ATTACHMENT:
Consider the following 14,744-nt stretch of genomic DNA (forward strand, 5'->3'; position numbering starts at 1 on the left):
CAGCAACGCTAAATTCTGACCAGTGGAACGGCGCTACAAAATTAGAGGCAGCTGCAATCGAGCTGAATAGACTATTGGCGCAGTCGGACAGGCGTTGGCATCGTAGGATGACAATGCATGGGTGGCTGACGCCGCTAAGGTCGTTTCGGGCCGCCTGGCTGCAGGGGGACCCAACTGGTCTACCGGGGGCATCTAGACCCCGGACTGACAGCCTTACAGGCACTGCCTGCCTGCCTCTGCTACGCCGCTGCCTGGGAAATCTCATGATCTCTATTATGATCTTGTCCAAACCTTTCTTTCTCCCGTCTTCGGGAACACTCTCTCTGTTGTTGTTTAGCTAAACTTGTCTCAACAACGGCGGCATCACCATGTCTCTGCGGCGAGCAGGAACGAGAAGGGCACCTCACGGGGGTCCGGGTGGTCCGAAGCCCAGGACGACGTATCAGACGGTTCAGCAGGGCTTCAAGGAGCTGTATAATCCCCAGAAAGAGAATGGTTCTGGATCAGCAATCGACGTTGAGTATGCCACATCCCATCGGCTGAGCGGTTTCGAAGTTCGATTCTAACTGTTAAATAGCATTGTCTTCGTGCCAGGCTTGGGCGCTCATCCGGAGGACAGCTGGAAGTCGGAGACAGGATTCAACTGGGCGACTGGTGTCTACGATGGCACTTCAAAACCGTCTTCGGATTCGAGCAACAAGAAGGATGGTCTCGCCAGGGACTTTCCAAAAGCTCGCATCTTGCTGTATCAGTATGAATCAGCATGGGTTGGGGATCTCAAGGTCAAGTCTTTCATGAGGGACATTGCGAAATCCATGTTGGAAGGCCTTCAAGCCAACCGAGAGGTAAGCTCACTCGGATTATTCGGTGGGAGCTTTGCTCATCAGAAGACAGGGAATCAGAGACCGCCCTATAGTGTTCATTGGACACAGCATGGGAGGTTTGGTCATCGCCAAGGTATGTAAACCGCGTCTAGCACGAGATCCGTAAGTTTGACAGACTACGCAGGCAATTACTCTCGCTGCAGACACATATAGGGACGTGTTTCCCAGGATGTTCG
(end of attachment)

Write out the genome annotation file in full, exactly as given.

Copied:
Consider the following 14,744-nt stretch of genomic DNA (forward strand, 5'->3'; position numbering starts at 1 on the left):
CAGCAACGCTAAATTCTGACCAGTGGAACGGCGCTACAAAATTAGAGGCAGCTGCAATCGAGCTGAATAGACTATTGGCGCAGTCGGACAGGCGTTGGCATCGTAGGATGACAATGCATGGGTGGCTGACGCCGCTAAGGTCGTTTCGGGCCGCCTGGCTGCAGGGGGACCCAACTGGTCTACCGGGGGCATCTAGACCCCGGACTGACAGCCTTACAGGCACTGCCTGCCTGCCTCTGCTACGCCGCTGCCTGGGAAATCTCATGATCTCTATTATGATCTTGTCCAAACCTTTCTTTCTCCCGTCTTCGGGAACACTCTCTCTGTTGTTGTTTAGCTAAACTTGTCTCAACAACGGCGGCATCACCATGTCTCTGCGGCGAGCAGGAACGAGAAGGGCACCTCACGGGGGTCCGGGTGGTCCGAAGCCCAGGACGACGTATCAGACGGTTCAGCAGGGCTTCAAGGAGCTGTATAATCCCCAGAAAGAGAATGGTTCTGGATCAGCAATCGACGTTGAGTATGCCACATCCCATCGGCTGAGCGGTTTCGAAGTTCGATTCTAACTGTTAAATAGCATTGTCTTCGTGCCAGGCTTGGGCGCTCATCCGGAGGACAGCTGGAAGTCGGAGACAGGATTCAACTGGGCGACTGGTGTCTACGATGGCACTTCAAAACCGTCTTCGGATTCGAGCAACAAGAAGGATGGTCTCGCCAGGGACTTTCCAAAAGCTCGCATCTTGCTGTATCAGTATGAATCAGCATGGGTTGGGGATCTCAAGGTCAAGTCTTTCATGAGGGACATTGCGAAATCCATGTTGGAAGGCCTTCAAGCCAACCGAGAGGTAAGCTCACTCGGATTATTCGGTGGGAGCTTTGCTCATCAGAAGACAGGGAATCAGAGACCGCCCTATAGTGTTCATTGGACACAGCATGGGAGGTTTGGTCATCGCCAAGGTATGTAAACCGCGTCTAGCACGAGATCCGTAAGTTTGACAGACTACGCAGGCAATTACTCTCGCTGCAGACACATATAGGGACGTGTTTCCCAGGATGTTCG